LANSING, Mich. State Representative Noah Arbit (D-West Bloomfield) introduced legislation to strengthen Michigan’s response to rising antisemitism.

“Michigan’s Jewish community has felt the steep rise in antisemitism for over a decade, without a commensurate response from state government. I ran for office on a pledge to combat rising hate and bigotry in Michigan, and I am proud to make good on that pledge by introducing this legislation that will forge a more comprehensive approach to combating anti-Jewish discrimination,” Arbit stated.

Arbit’s House Bill 4327 enshrines a gold-standard definition of antisemitism within Michigan’s Elliott-Larsen Civil Rights Act. The standard adopted would help relevant authorities, agencies, and institutions better identify and evaluate potential cases of discrimination against Jews in Michigan. As with the entirety of the Elliott-Larsen Civil Rights Act, the standard adopted by HB 4327 would only apply to discriminatory conduct, not constitutionally-protected free speech.

Arbit said, “Despite antisemitism being one of the oldest and most deadly hatreds, it remains very poorly understood. This legislation seeks to address a very basic problem, which is: how can we combat discrimination against Jews, if we don’t fully understand what it looks like, or how it most commonly operates?”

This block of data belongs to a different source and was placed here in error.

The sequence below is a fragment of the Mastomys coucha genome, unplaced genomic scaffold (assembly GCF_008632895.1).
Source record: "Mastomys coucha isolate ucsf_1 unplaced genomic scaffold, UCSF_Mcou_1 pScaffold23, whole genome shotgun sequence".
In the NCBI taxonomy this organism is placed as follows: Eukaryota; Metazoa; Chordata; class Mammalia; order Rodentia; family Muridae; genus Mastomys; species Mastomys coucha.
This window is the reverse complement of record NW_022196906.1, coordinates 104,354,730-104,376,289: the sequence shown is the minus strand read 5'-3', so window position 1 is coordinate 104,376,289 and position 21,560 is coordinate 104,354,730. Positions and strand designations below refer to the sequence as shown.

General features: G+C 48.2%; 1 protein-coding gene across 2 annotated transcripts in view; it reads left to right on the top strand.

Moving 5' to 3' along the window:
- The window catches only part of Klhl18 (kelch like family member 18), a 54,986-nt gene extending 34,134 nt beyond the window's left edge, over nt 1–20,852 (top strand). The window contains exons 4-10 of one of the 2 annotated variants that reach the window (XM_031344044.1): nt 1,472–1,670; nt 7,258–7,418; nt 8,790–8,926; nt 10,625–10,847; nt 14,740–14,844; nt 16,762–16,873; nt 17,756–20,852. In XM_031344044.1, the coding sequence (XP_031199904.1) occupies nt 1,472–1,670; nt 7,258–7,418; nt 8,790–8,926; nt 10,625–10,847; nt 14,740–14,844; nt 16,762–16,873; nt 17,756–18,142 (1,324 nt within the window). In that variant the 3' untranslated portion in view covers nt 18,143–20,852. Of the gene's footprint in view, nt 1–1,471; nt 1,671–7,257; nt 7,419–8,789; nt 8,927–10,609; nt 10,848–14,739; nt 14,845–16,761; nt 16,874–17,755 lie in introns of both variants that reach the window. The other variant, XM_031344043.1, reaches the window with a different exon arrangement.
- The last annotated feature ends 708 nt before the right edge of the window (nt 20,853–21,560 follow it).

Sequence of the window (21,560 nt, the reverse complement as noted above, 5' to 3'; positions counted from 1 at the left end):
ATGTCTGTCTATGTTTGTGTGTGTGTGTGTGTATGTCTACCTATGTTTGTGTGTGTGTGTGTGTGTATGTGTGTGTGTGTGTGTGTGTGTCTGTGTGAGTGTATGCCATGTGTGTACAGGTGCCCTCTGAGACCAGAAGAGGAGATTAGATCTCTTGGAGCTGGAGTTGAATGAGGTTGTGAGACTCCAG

While the Elliott-Larsen Civil Rights Act protects individuals from employment, housing, education, and public services discrimination based on race, religion, gender, age, and sexual orientation, among other protected characteristics, it does not provide protections from discrimination based on ethnicity, an oversight particularly relevant to combating discrimination against Jews.

Arbit said, “It is often assumed that Elliott-Larsen protects Jews under the category of religion, but this fails to recognize that discrimination against Jews most often takes the form of racial or ethnic prejudice, rather than religious. By adding ethnicity as a protected class, my bill improves Elliott-Larsen’s ability to protect Jews, recognizing that Jewishness is an identity that straddles categories of race, religion, ethnicity, and nationality.” HB 4327 was referred to the House Judiciary Committee, where it awaits a hearing.



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